Index cards lend themselves to shifting around, crumpling up, and tagging with random post-its.  Sometimes a single card turns into an entire sequence.  Sometimes a moment that you thought was the END OF THE FIRST ACT, turns out to be a POINT OF ATTACK.  Sometimes whole subplots appear and disappear like phantoms.  Cards can be color coded to track subplots, characters, and tension.  You can stand back and get a sense of your movie a whole.

The idea is not to ask yourself  "What is my midpoint?" or "What's my 'Hightower Surprise.'"  You just start assembling the ideas you have for character actions and their consequences, adding evocative images and set pieces that excite you, seeing where those imaginative elements might fit in an overall structure, and looking for how those points might be sharpened and improved.  Play with those beats.  Move them around. Create them and throw them away.  The structure, in all it's monomythical glory, will emerge.

Three Page Treatment

Often I write 3-5 page treatments.  These are written in prose form and usually contain a logline, a character list, and a short synopsis of the story.   I write these when I have a story idea that I'm not yet ready to write as a screenplay, but that I may want to show to a producer, executive or agent in order to get them interested in the idea (i.e. I just want them to say "yes.")  These treatments need to be short and easy-to-read, so that a non-writer can make the simple judgement, "Is this a good idea for a movie?"

Unlike a beat sheet, which I write for myself in order to expose story flaws and to inspire further re-thinking and rewriting, this short treatment is meant to "sell" the idea, so I try to make the story seem as airtight and and compelling as possible (even though it's not, and I know that the actual screenwriting process will radically change it.)  It's okay to write these treatment with a little flourish if that helps define the movie.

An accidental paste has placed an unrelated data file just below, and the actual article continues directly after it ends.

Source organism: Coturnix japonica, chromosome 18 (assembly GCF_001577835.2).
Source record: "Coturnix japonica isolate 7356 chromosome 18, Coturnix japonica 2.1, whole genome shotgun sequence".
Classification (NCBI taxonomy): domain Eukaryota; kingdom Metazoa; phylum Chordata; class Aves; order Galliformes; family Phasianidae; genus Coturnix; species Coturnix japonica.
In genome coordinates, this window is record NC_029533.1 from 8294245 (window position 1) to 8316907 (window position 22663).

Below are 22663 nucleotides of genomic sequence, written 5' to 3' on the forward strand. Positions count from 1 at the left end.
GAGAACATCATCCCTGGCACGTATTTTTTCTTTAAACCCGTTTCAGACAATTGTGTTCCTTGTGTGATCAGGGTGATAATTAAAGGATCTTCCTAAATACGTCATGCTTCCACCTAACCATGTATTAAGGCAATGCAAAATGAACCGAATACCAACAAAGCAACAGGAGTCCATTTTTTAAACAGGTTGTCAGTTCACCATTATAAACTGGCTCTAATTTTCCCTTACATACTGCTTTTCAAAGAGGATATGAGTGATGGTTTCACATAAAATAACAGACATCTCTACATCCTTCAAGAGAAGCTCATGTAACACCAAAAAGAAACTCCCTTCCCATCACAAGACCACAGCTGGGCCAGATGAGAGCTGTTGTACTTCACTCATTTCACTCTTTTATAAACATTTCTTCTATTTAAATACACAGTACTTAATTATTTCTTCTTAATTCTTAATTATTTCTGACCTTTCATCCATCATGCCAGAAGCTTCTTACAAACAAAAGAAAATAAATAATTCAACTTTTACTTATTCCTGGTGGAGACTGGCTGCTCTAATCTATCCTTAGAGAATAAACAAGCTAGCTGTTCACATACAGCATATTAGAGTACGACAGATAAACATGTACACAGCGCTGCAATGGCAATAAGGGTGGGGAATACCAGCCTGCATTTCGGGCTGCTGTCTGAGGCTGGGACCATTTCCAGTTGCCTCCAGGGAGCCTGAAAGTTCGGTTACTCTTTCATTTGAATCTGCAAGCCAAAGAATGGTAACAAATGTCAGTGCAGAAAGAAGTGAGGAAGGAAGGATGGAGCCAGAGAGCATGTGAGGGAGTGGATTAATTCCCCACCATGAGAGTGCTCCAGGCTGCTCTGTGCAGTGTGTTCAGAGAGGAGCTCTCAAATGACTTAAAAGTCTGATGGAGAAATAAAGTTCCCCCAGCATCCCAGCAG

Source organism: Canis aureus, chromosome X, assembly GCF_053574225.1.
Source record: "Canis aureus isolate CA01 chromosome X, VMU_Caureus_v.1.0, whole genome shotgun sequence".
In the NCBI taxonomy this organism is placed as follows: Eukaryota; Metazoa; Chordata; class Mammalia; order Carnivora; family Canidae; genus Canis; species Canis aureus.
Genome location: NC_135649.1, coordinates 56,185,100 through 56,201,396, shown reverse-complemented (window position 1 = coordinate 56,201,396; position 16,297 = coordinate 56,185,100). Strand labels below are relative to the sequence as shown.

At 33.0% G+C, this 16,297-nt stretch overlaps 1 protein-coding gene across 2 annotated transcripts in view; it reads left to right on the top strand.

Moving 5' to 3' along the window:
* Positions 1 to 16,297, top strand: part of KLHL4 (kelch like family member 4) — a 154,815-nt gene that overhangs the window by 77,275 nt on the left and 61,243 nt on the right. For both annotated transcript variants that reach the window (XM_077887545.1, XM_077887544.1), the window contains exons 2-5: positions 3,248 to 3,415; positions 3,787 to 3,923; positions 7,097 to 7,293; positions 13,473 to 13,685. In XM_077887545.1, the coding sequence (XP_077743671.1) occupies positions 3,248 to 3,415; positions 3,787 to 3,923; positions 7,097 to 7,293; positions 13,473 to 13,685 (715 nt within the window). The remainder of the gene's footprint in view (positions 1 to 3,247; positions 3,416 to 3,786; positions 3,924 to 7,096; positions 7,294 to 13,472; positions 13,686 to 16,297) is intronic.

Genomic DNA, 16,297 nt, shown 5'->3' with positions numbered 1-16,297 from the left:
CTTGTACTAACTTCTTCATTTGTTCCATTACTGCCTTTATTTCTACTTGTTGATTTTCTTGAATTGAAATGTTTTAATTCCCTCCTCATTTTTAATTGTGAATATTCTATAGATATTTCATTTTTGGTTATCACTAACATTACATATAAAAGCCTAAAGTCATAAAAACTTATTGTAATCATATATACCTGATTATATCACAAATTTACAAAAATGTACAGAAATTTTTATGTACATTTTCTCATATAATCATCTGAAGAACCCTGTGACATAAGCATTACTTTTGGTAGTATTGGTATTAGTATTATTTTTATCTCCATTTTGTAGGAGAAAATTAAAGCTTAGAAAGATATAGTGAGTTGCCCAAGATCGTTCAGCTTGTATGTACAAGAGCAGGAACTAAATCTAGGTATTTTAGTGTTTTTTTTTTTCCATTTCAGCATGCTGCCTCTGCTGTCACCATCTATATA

Here's a story idea I showed around many years ago...
The answer on Body Electric, for one reason or another, was "No, I don't see it as a movie." Perhaps you don't either.  But that's the point.  The format of this kind of treatment is written for a clear yes or no.

I might also write a three page treatment when I have been hired on a project, but a powerful producer or director must "sign off" on a synopsis before I go to script.  These "higher ups" rarely have much spare time or attention, so the goal of the treatment is to just summarize what I plan to write in a simple and easy-to-read way.  (Again, I'm hoping to get a "yes") Here is the synopsis I wrote for Rambo: Last Stand.
When I wrote the Rambo script (which has since been discarded by the producers and Mr. Stallone) much of the story changed.  If I re-wrote the synopsis based on that screenplay, it would look much different.  If the script went through the usual rounds of rewrites, the story synopsis would look even MORE different.  And, if the movie were ever made (but there are no plans to make it) the story synopsis would have changed again.

In general, I don't write treatments in simple straightforward prose form that are longer than five pages.  Long treatments read like extremely pedestrian short stories, and they are rarely very entertaining.  However, a some sort of longer format is often necessary...

The Extended Treatment

The extended treatment is a kind of hybrid of the beat sheet and a traditional treatment.  On the one hand, it has bullet points and bold simple sentences describing all the main beats of the story, like a beat sheet.  But these beats are fleshed out in a way that expands on characterization, setting and other important details, like a prose treatment. The format is easy to read, but it is also easy to skim.